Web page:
It’s the time of year for ghosts, goblins, and blood-draining – batteries?
Yale University researchers have determined that a molecule that transports oxygen in blood could be critical to the next generation of batteries.
Lithium-oxygen (Li-O2) batteries have been around for a few years as a successor to lithium-ion batteries. These new batteries can go weeks without a charge, meaning they could be a good option for electric cars.
Researchers looking to make Li-O2 batteries available for commercial applications had to figure out a way to prevent the formation of lithium peroxide, a solid precipitate that covers the surface of batteries’ oxygen electrodes. A catalyst was needed to efficiently complete a process called oxygen evolution reaction in which lithium oxide products decompose back into lithium ions and oxygen gas.
Andre Taylor, a Yale associate professor of chemical and environmental engineers, and his researchers identified a molecule called heme that could function as a catalyst for this process. Heme also happens to be a molecule that makes up one of the two parts of hemoglobin. Sound familiar? It carries oxygen in the blood of animals.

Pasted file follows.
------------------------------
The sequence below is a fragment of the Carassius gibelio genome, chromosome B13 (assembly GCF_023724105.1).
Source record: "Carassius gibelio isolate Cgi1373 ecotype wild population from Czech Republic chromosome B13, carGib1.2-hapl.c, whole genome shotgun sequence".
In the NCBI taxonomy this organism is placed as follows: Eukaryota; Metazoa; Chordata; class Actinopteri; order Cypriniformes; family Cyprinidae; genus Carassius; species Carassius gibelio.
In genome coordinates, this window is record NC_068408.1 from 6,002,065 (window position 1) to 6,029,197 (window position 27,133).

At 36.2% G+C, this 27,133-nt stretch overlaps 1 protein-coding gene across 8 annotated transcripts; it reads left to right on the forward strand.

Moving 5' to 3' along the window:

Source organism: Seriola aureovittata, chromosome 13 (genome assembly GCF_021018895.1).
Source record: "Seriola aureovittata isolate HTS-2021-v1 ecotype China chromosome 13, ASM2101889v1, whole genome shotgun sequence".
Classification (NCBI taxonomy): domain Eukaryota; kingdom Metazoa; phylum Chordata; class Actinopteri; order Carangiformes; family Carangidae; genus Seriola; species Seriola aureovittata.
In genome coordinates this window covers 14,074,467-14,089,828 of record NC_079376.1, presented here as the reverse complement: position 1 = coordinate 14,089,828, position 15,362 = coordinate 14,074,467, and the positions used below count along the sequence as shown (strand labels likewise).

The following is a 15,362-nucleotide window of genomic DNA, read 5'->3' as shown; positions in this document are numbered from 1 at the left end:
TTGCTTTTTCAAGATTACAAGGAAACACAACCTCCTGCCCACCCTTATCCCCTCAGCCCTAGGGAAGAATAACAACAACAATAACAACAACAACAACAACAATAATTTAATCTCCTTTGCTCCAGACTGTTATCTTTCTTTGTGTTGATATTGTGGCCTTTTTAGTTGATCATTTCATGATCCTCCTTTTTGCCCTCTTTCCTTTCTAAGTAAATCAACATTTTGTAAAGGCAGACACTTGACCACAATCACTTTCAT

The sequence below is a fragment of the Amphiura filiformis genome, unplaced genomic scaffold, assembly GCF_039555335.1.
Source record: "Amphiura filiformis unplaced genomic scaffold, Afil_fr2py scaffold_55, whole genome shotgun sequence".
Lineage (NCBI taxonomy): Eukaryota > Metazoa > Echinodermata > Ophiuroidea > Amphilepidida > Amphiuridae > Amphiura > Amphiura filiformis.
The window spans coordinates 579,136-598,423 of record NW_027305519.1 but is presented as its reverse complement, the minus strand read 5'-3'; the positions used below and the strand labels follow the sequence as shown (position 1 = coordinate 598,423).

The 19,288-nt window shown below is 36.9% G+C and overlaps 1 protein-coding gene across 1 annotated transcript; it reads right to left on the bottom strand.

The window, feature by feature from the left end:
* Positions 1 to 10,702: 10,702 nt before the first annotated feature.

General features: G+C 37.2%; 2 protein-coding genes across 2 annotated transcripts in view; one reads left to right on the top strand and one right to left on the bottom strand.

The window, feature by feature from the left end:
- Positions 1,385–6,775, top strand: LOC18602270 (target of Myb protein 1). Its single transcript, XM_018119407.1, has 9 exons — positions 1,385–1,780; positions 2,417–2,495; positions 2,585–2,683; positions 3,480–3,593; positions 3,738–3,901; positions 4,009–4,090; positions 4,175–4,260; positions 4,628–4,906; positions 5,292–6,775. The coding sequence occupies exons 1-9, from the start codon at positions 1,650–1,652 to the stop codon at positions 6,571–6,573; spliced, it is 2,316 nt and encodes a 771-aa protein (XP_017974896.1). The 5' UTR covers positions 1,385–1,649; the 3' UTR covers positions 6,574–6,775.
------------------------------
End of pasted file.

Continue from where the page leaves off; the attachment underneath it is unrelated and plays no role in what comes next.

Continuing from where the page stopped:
This bloody catalyst improves the Li-O2 cell function by lowering the amount of energy required to improve the battery’s charge and discharge cycle times.
The results of these tests appear in the Oct. 19 edition of the journal Nature Communications. In the paper, lead author Won-Hee Ryu, a former postdoctoral researcher in Taylor’s lab, noted that the molecule would dissolve into the battery’s electrolytes and act as a redox mediator, which lowers the energy barrier required for the electrochemical reaction to take place.
“When you breathe in air, the heme molecule absorbs oxygen from the air to your lungs, and when you exhale, it transports carbon dioxide out,” Taylor said. “So it has a good binding with oxygen, and we saw this as a way to enhance these promising lithium-air batteries.”